‘Given Mrs Kainz’s pregnancy, it was an important consideration for the defendants that the works were undertaken swiftly in preparation for the arrival of the baby,’ he said

‘In addition, there was a further duty upon the claimant to ensure that the works were carried out safely and on time and that the property was not left in an unsafe condition.’

Mr and Mrs Kainz complained that renovations on their £5million Hampstead mansion overran and were of poor quality. They pointed to a wooden floor which ‘sinks when stood upon’

Mrs Kainz told the judge about the nightmare she endured trying to deal with managing the building work while pregnant, saying, ‘I was feeling really really sick at the time, vomiting most of the day.

‘My son was born and he had lactose intolerance and I was trying to breast feed. I was up all the time. I was like a zombie.

‘I was really busy with a newborn who wasn’t totally healthy. It wasn’t easy and it wasn’t helped by the debacle that was going on on site.’

But the company’s barrister, Sajjid Nabi, said that, given extra works added to the project, finishing before the birth was ‘impossible’ and that Mr Maymon denied ever promising it would be.

Giving evidence, Mr Maymon told the judge: ‘I didn’t mention the child… (what was originally) a less than £20,000 job came to be an over £100,000 job. They knew it was not going to get done in time.’

Turning to the allegedly uneven floor, the couple’s barrister put it to Mr Maymon that they had been promised a flat floor, but ended up with one which sinks when stood upon.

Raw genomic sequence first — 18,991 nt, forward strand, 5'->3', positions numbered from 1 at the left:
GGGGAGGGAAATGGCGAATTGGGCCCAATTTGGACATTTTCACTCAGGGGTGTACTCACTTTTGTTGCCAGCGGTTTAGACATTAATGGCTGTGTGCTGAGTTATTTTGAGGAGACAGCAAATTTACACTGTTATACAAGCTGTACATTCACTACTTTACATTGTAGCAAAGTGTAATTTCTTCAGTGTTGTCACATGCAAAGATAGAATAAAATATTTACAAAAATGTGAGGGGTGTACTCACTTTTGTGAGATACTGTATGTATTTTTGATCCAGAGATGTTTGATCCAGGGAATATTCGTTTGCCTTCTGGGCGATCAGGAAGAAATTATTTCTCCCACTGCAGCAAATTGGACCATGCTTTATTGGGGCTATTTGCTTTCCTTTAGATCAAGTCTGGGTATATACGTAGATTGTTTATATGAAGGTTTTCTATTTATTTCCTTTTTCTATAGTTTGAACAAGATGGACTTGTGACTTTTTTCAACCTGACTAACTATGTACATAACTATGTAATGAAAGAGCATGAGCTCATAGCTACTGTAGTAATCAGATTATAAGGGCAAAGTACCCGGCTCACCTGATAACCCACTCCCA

Mr Maymon replied that he had installed a ‘floating’ wooden floor on spongy underlay and insisted it was normal that it should sink

On the claim that the floor is uneven, he said it was in line with the structure of the rest of the house and that the couple had agreed not to have the sub-floor levelled to make the job cheaper.

‘I told them all the options and they chose to go with less expensive options,’ he told the judge.

And Mr Nabi showed the judge an email which he claimed proved Mrs Kainz had been happy with the quality of the work throughout most of the project.

The email was signed: ‘Best regards your very annoying and most appreciative clients, Sasha and Rudi.’

But Mrs Kainz said the email was a ‘naive misrepresentation of the situation’ and that she had merely been trying to be an ‘agreeable client.’

‘The payment was being withheld with good reason,’ she said. ‘I had very grave concerns about the quality of the work.

Mr Nabi told the judge that an expert instructed for the case disagreed that the finishes on the house renovation were substandard or that there was anything wrong with the floor.

‘He jumped up and down on the floors, but found no evidence of any sinking or bounce,’ the barrister told the judge.

Giving his ruling, Judge Hellman said the couple had simply decided not to have the sub-floor levelled to save money and could not blame the builders for the result.

‘The floor was the largest single item of contention,’ he said. ‘In my judgment, Mr and Mrs Kainz made an informed choice (not to have the sub-floor levelled) and went with the less expensive option.

‘I therefore make no award under this head of damages.’

He added that the allegations relating to the time taken to complete the works were irrelevant to the couple’s claim, but went on to find that Mr and Mrs Kainz ‘did not get what they contracted for’ in relation to some of the other works to their house and reduced the £38,000 owed on the invoices to £17,930.78.

But he also ordered them to pay the builders’ £100,000 lawyers’ bill after being told that Mr Maymon made a bid to settle the case for £1,000 prior to trial which Mr and Mrs Kainz rejected.

Mr and Mrs Kainz are partners in fine food import company Siberian Gold Caviar, and have reportedly supplied their wares to ‘Royalty’.

Their UK launch party was hosted at the Royal suite of the Savoy by Camilla Parker-Bowles’ son Tom Parker-Bowles and attended by the Earl de la Warr.

Source: Read Full Article